- Tides can range up to four metres. Be aware of tide levels when crossing creeks, particularly Mulligan Creek. Refer to the Lucinda tide timetable.
- In an emergency, remain on the trail and call Triple Zero (000) if mobile reception is available. Otherwise, send help to the nearest bay or coastal location to alert a passing or anchored vessel. Alternatively, send help to either end of the trail and alert the commercial vessel operators when they arrive.
- Emergency calls via marine radio, on VHF channel 16, should be made to the Australian Volunteer Coast Guard Association at Ingham for the southern end of the island (call sign VMR407), at Cardwell for the northern end of the island (call sign VMR423), or Townsville if the local stations are not responding (call sign VMR408).
Be aware that crocodiles can turn up anywhere in croc country, including tidal reaches of rivers, along beaches, on offshore islands and cays in the Great Barrier Reef and Torres Strait, and in freshwater lagoons, rivers, and swamps. Crocodiles are dangerous and attacks can be fatal. Remember to be crocwise in croc country.
- For more information, please read the guidelines on safety in parks and forests.
Our precious Great Barrier Reef World Heritage islands are among the most pest-free islands in the world. They need your help to stay this way. Please Be pest-free! before your visit.
Essentials to bring
Hikers need to be self-reliant and self-sufficient. Pack essential equipment and bushwalking gear including:
- adequate water-carrying containers, as each person will use around four litres of water a day
- waterproof pack liner or bags
- warm and waterproof clothing
- sturdy, reliable footwear
- hat, sunscreen and sunglasses
- basic first-aid kit including space blanket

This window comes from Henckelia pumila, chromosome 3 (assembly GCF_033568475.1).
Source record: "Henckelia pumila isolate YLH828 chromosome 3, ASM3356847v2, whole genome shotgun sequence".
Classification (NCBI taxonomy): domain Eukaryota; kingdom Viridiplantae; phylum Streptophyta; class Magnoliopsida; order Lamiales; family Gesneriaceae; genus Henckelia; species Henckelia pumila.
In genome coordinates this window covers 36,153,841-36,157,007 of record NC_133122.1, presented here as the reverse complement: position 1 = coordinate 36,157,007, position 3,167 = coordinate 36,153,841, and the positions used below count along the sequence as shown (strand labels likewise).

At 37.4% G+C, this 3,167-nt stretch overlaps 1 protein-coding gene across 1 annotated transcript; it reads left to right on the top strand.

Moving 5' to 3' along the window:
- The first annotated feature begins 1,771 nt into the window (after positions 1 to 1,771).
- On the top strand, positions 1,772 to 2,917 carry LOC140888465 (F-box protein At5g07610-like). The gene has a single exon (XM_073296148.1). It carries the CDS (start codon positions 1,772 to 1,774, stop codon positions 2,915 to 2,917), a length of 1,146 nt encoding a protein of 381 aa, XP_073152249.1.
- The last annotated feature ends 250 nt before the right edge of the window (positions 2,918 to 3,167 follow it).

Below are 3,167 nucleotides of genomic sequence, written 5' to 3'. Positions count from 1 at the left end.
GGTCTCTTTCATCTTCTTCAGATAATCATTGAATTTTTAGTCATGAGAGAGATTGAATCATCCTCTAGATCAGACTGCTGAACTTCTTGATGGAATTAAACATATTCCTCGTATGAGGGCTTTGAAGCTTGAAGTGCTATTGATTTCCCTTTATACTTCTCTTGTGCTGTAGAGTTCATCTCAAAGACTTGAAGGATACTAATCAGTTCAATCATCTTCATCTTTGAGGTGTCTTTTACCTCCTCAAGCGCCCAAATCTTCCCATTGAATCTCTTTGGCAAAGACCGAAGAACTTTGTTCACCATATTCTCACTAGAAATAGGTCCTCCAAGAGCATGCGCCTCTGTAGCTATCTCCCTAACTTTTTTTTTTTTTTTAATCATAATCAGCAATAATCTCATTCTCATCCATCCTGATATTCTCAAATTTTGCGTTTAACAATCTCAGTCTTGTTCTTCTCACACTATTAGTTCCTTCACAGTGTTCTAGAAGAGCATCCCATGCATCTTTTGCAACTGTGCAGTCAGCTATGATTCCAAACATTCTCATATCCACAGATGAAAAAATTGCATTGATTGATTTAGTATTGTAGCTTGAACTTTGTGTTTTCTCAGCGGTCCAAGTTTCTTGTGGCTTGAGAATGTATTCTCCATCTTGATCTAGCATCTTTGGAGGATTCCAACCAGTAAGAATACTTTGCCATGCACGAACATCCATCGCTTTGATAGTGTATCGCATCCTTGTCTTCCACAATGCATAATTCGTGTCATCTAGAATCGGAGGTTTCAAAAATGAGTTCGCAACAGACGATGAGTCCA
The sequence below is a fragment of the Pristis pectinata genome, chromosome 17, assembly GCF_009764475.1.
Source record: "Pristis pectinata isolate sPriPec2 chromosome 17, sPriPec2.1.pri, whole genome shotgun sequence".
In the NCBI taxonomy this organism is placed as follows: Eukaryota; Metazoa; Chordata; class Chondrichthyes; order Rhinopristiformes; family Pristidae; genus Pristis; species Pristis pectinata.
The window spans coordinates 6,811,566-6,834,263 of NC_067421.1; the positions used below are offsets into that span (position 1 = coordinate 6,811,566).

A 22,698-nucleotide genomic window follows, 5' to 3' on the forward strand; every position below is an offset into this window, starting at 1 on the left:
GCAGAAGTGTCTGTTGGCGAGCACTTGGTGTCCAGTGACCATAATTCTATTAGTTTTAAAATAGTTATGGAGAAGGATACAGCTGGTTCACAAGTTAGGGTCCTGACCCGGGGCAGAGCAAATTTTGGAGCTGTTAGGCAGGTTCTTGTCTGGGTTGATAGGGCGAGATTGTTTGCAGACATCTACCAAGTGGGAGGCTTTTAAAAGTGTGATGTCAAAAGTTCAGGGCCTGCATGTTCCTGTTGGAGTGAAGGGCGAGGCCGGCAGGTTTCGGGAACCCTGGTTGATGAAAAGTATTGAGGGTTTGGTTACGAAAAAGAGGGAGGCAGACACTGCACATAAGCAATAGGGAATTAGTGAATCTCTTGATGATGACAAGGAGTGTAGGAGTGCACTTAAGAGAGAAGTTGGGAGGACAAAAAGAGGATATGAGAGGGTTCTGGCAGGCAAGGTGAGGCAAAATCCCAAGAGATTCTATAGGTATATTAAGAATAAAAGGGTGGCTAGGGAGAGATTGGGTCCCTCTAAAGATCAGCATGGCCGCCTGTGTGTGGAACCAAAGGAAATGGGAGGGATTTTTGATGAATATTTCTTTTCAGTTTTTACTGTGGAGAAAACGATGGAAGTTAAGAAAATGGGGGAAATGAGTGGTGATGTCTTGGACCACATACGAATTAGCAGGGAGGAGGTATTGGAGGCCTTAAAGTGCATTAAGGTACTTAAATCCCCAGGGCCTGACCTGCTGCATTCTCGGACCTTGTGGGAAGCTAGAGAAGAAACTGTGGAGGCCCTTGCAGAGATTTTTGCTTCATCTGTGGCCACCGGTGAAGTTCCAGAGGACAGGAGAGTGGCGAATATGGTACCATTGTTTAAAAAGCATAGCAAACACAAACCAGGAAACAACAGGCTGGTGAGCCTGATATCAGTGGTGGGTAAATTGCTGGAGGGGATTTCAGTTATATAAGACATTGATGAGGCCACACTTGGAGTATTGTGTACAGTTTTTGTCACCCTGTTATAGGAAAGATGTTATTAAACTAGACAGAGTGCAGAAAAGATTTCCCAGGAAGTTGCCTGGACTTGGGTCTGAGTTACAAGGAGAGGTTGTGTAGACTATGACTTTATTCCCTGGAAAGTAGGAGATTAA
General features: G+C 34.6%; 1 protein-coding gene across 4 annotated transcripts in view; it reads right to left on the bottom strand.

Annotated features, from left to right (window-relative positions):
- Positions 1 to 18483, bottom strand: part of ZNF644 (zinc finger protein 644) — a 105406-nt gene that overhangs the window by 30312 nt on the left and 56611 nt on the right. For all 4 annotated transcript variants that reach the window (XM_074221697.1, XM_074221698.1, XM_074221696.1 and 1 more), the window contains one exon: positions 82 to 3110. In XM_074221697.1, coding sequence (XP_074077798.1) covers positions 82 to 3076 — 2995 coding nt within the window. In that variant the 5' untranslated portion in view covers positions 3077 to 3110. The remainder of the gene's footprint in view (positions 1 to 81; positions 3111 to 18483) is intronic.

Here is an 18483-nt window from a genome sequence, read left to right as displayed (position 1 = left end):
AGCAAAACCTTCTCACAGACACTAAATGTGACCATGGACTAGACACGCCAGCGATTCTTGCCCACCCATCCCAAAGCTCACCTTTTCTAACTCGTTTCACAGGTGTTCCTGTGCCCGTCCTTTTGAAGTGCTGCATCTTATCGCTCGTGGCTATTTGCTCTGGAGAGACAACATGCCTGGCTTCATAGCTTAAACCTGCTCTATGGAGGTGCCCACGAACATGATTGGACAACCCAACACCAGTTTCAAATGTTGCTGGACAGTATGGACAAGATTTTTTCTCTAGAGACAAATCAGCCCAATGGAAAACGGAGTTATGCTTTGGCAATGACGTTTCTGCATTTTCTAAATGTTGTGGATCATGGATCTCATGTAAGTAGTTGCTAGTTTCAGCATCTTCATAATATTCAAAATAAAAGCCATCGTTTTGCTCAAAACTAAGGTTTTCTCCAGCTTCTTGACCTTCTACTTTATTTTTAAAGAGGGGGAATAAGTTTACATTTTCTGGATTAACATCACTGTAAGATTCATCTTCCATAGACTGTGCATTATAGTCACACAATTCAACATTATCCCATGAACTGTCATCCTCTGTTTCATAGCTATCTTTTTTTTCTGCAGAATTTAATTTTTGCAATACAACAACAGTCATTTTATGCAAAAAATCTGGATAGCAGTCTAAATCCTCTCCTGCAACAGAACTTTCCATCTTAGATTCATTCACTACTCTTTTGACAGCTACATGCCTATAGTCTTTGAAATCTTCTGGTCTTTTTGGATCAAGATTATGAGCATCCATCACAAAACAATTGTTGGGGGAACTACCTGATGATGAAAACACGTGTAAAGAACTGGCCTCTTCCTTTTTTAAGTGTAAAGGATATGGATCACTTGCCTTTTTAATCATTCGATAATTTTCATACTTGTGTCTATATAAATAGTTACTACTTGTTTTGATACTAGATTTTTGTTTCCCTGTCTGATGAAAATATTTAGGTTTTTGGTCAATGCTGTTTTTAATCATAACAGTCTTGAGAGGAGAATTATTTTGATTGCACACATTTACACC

- Lucinda tide timetable
- gas or liquid fuel stove with spare fuel
- cooking utensils and equipment
- torch or headlamp
- high quality, lightweight and waterproof tent
- insect repellent and clothing to avoid insect bites
- biodegradable toilet paper and hand trowel
- strong rubbish bag
- personal locator beacon (PLB) or emergency position indicating radio beacon (EPRIB)
- lightweight sleeping bag
- nourishing food that is compact and lightweight including nuts, dried fruit, pasta, rice, lentils, dehydrated foods, selected fresh vegetables, muesli, hard cheese, crackers, chocolate, pita bread and herbs and spices.
For safety, allow 1–2 days' extra food.
When to visit
The Thorsborne Trail is closed from the start of January to the end of February due to unsafe conditions relating to extreme heat and rainfall – e.g., unsafe creek crossings and heat-related injuries.The trail can also be closed during periods of severe weather (wet and dry) and planned burns. Changes and updates regarding all aspects of the trail are available as park alerts on this site and the booking website. Please check park alerts in the weeks and days leading up to your hike.
Domestic animals are prohibited on Hinchinbrook Island.
Climate and weather
Daytime temperatures and humidity can be high at any time of the year and nights can be very cool. Please carry clothing that is suitable for all temperature extremes.
Heavy rain can fall at any time of the year, causing creek levels to rise and fall rapidly. Conditions may improve after a short wait. Crossing creeks requires extreme care, particularly at Zoe and Diamantina creeks.
April to September are the best months for hiking. This period avoids the times of year that are very wet or very dry. Hiking the Thorsborne Trail during the summer months between October to March is considerably challenging with extremely hot and humid conditions and heavy rainfall. The Thorsborne Trail is closed from the start of January to the end of February for safety reasons.
For more information, see the tourism information links.
Fuel and supplies
Fuel and basic supplies are available on the mainland at Cardwell and Lucinda. For more information, see the tourism information links.